In 1028 (or maybe a lot earlier) Stephen removed the last magnate still adhering to the Eastern church, Ajtony, prince of the black Hungarians who ruled an area equivalent to today’s Romania. After that, all of Hungary, which was a lot larger than today’s sate of Hungary had become part of the Roman catholic church, tying the country firmly into Western Europe.

Despite the clear religious orientation towards Rome, Hungary still had to balance its link to the West with maintaining good relations with Byzantium. It seems that Hungary would at times provide troops to help with Byzantine efforts to subjugate the Bulgarians.

Hungary found itself in a situation not dissimilar to Venice as the link between west and east. Both were sort of rooted in the Western empire and were catholic, but also had close links to the empire in Constantinople. Venice began creating a string of ports along the dalmatian coast, whilst Hungary controlled much of the hinterland of these ports. Though the two states could not be more different, one a sophisticated, independent city republic built on international maritime trade and the other a nascent medieval kingdom created by steppe nomads, they formed a close alliance. Stephen married his sister to the Venetian Doge Otto Orseolo.

Saint Stephen had one son with his wife Gisela, Imre or Emmerich in German. At Konrad II’s election in 1024, Emmerich was the nephew and hence the closest relative of the previous emperor Henry II. Nevertheless, the chronicles do not report any explicit claim made by Emmerich or his father during the election. That was different when it came to the succession in Bavaria after the death of its duke in 1028. Bavaria had traditionally been run by members of the family of Henry II. Emmerich therefore had some claim and may have sounded out the Bavarian nobles for his chances of election. Bavaria would have been a great prize for Hungary lying just access the border. However the plan failed and, as we know, the duchy went to Henry III.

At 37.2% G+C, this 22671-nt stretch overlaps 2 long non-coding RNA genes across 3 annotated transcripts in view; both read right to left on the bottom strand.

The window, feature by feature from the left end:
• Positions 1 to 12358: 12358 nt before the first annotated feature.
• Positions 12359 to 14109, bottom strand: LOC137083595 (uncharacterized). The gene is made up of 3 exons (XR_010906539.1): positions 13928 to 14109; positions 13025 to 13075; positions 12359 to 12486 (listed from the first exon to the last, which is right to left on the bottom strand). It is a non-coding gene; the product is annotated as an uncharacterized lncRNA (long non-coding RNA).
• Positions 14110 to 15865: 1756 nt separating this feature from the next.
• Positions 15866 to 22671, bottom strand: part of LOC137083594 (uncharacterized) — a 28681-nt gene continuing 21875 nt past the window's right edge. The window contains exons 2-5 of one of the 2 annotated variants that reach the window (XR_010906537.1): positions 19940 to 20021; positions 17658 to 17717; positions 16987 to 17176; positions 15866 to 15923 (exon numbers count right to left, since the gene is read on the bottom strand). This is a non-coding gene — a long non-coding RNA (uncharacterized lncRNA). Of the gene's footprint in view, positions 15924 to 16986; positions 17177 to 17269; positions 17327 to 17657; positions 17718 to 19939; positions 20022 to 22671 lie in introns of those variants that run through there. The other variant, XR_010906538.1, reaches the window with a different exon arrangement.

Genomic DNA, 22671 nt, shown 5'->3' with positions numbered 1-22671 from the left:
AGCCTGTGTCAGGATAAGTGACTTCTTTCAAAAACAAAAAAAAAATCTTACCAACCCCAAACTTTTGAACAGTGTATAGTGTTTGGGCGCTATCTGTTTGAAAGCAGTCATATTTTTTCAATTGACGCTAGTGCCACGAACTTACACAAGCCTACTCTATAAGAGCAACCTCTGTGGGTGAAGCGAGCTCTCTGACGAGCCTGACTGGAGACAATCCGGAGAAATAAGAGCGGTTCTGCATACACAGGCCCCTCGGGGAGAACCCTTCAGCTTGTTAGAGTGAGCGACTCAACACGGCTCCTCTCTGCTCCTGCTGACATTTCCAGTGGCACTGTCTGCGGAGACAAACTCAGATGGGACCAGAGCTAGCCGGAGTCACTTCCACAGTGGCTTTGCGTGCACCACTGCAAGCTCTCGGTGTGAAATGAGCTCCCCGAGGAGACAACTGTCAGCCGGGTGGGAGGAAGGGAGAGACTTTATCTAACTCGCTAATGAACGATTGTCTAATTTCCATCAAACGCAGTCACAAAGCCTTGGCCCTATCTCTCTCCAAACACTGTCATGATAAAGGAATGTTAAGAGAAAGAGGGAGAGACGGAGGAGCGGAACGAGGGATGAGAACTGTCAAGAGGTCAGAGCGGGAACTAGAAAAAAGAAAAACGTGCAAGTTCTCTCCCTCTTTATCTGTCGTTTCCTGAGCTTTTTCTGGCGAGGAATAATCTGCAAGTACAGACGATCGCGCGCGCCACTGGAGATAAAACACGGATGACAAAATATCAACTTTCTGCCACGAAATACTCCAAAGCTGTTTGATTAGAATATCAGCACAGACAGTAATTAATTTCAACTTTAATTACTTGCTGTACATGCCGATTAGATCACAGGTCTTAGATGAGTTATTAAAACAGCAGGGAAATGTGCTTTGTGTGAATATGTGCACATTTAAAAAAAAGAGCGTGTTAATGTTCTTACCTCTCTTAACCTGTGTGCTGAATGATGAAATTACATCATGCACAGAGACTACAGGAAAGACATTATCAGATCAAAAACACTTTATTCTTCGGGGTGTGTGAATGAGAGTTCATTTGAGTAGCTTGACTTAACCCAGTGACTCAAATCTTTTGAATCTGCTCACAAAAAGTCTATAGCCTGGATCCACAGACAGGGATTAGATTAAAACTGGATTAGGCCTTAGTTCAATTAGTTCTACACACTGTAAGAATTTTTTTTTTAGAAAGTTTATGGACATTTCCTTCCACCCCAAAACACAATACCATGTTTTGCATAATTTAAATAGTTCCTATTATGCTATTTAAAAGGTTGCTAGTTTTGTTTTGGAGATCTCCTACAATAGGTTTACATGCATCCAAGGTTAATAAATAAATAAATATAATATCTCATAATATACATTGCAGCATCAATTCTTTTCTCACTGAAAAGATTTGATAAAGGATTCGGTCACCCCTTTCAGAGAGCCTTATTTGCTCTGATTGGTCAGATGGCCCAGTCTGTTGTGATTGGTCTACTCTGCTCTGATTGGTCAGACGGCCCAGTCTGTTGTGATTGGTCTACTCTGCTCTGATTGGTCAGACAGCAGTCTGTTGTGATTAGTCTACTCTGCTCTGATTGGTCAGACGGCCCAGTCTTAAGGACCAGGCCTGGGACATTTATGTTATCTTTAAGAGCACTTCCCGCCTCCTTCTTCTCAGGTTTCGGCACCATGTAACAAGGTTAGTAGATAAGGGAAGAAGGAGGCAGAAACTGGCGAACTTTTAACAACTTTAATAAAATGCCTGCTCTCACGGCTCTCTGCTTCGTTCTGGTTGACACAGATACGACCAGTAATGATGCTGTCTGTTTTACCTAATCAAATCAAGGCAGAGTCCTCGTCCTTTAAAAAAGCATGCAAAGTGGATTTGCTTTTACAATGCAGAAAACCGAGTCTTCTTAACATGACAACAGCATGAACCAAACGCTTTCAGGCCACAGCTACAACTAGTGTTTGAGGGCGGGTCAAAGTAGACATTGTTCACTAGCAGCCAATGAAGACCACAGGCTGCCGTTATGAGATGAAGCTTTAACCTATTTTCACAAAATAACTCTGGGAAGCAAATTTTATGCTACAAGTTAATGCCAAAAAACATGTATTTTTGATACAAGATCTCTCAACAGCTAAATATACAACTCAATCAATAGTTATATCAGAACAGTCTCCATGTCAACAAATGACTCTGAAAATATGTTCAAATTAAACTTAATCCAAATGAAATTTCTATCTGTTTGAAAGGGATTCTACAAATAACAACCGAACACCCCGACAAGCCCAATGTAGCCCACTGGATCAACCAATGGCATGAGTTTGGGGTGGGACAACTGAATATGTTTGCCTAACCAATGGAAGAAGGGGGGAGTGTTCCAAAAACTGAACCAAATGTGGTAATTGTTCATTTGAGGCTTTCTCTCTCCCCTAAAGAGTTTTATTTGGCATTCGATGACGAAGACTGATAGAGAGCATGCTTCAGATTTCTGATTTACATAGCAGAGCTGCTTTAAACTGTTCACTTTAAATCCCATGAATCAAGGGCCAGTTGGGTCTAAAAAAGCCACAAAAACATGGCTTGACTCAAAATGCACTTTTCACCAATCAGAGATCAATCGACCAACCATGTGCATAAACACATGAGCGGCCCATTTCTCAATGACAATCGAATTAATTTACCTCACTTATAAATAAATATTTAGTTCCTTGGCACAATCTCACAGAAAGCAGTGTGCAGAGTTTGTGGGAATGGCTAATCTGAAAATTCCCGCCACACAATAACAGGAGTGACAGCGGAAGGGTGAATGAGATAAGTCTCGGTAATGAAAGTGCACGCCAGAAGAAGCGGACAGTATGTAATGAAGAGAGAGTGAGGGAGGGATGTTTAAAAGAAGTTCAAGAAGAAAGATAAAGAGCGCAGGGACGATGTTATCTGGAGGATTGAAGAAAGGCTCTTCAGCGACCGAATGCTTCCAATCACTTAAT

The rejection of the Bavarian succession added to tensions with the empire. Other issues included Konrad’s aggressive policy against Venice which led amongst other things to a deposition of the Stephen’s brother-in-law, Otto Orseolo who fled to Hungary with his wife and little son, Peter. Border skirmishes mainly by Bavarian border counts escalated into all-out war after 1028. This war was mainly led by Bavarian and Carinthian troops under the formal command of the 11-year-old Henry III. That war did not go well, and Henry suffered a severe defeat forcing him to agree a peace in 1031 whereby Hungary gained a stretch of land on the eastern frontier of the empire.

Konrad II did not like this treaty one bit and it resulted in the dismissal of Henry III’s tutor and guardian, Egilbert of Freising who I mentioned earlier this episode.